Pipe Down

Pipe Down

Des Dolan, our building services brand manager, discusses why reducing sound levels from pipework does not need to be a difficult task.

As the design and construction of modern buildings has become more sophisticated, acoustic performance has become an increasingly important issue. For example, the noise generated from floors is much more noticeable in contemporary buildings, as the traditional sound absorbing carpet is often being replaced by the more ‘fashionable’ hard floorings of laminate, tile and marble.

However, it is not just noise from floors and stairs that disturbs consumers. The sound of a flushing toilet or running water can cause just as much noise pollution for visitors or occupiers of a public building and needs to be carefully considered at the outset of a project.

Minimising the sound emitted by sanitary installations is crucial within modern buildings and particularly multi-occupancy developments such as apartments, hotels and leisure venues.

Noise control in buildings in England and Wales is regulated using Building Regulations Approved Document E. The aim of this regulation is to protect residents and users of a building from the noise of activities in other rooms or adjoining properties.

The guidelines within this document apply to any building used as a dwelling including houses and apartments and rooms for residential purposes, such as student and nurse accommodation, nursing homes and hotels.

Building Regulations, Part E provides a minimum sound level requirement for the noise generated from floors, walls and stairs, which covers both airborne sound and impact sound. Unfortunately, Approved Document E does not give a performance standard for drainage systems. However, while there are no minimum sound levels stipulated, the regulations do state that pipework used within plumbing and drainage systems should be enclosed and recommends it is lagged with 25mm unfaced mineral fibre.

Traditionally, plastic pipework is lagged with mineral wool and installed within a duct wall to achieve the guidelines set out in Building Regulations, Part E. However, this can be a timely and costly exercise for contractors, who often do not realise there are more cost effective options available.

New independent research conducted by the Fraunhofer Institute of Building Physics (IBP), Stuttgart has measured the noise generated from both lagged and unlagged plastic pipework systems used for sanitary drainage systems. The findings reveal that it is possible to meet the Building Regulations, without the need to lag pipework, providing contractors with a solution that offers improved performance, while significantly reducing labour time and costs.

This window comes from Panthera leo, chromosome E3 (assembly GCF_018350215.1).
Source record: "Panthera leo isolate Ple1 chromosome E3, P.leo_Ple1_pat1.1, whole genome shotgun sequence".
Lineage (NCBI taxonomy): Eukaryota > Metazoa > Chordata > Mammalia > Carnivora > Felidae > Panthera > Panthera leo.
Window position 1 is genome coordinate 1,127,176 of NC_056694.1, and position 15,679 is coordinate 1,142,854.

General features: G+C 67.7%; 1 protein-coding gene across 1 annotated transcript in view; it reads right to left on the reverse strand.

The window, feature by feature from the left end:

That solution is Friaphon, a purpose-designed, sound reducing drainage system that offers outstanding sound insulation properties compared with traditional cast iron or lagged single wall plastic drainage systems.

The IBP undertook ‘laboratory measurement of noise generated from waste water installations’, in accordance with BSEN14366. Both the Friaphon sound attenuated drainage system and a lagged single wall PVC plastic pipework system were tested following the same process.

Firstly (as seen in diagram 1), a Friaphon down pipe was installed leading from the top floor (DG) down to the sub-basement (KG) and fastened to the installation wall by means of the Friaphon rubber lined support clips. A water inlet pipe was connected on the top floor level and water introduced according to the standard BSEN14366.

As the noise generation in a waste water system depends on the flow rate, noise measurements were performed at the following typical flow rates; 0.5, 1.0, 2.0 & 4.0 litres per second (l/s). A flow rate of 2 l/s roughly corresponds to the average flow rate required for flushing a toilet. Noise measurements were then taken in the room behind the installation wall (UG rear).

The above procedure was then repeated for a single wall PVC soil pipe, fastened to the wall using standard pipe clips & lagged with a 25mm thick, unfaced mineral wool, as per recommendations in Building Regulations, Part E.

The test results demonstrated that Friaphon generated lower noise levels than the traditional mineral wool lagged PVC pipe and therefore better performance capability, as detailed below.

Note: Sound levels below 10dB(A) are subject to increased measurement uncertainty and moreover are not noticeable in a normal living environment.

With acoustic performance becoming ever more important to contractors, consultants and end clients, continued technical advancements have meant that a range of pipework systems are now promoted as being specifically engineered to meet and address acoustic requirements.

Durapipe UK would advise, however, that not all products will perform to the standards as set out in the Building Regulations so contractors need to be asking to see performance testing data to be certain of the product claims.

Cost is always a major consideration when looking at specific sound attenuating products, but with high performance plastic brands it is possible to install a cost effective solution that delivers outstanding sound insulation properties. In addition to its excellent acoustic performance, compared with traditional cast iron or lagged single wall plastic drainage systems, Friaphon also offers significant installed cost savings as it does not need to be lagged, cutting out the labour time and cost associated with this process.

With budgets becoming ever stricter and project timelines shrinking, contractors need to be demonstrating that they can deliver the most cost effective solution when it comes to sound insulation. Those that can show a way to achieve the same, if not better, acoustic performance as traditional materials, while reducing installed and life-cycle costs, will be those that are winning tenders over their competitiors.


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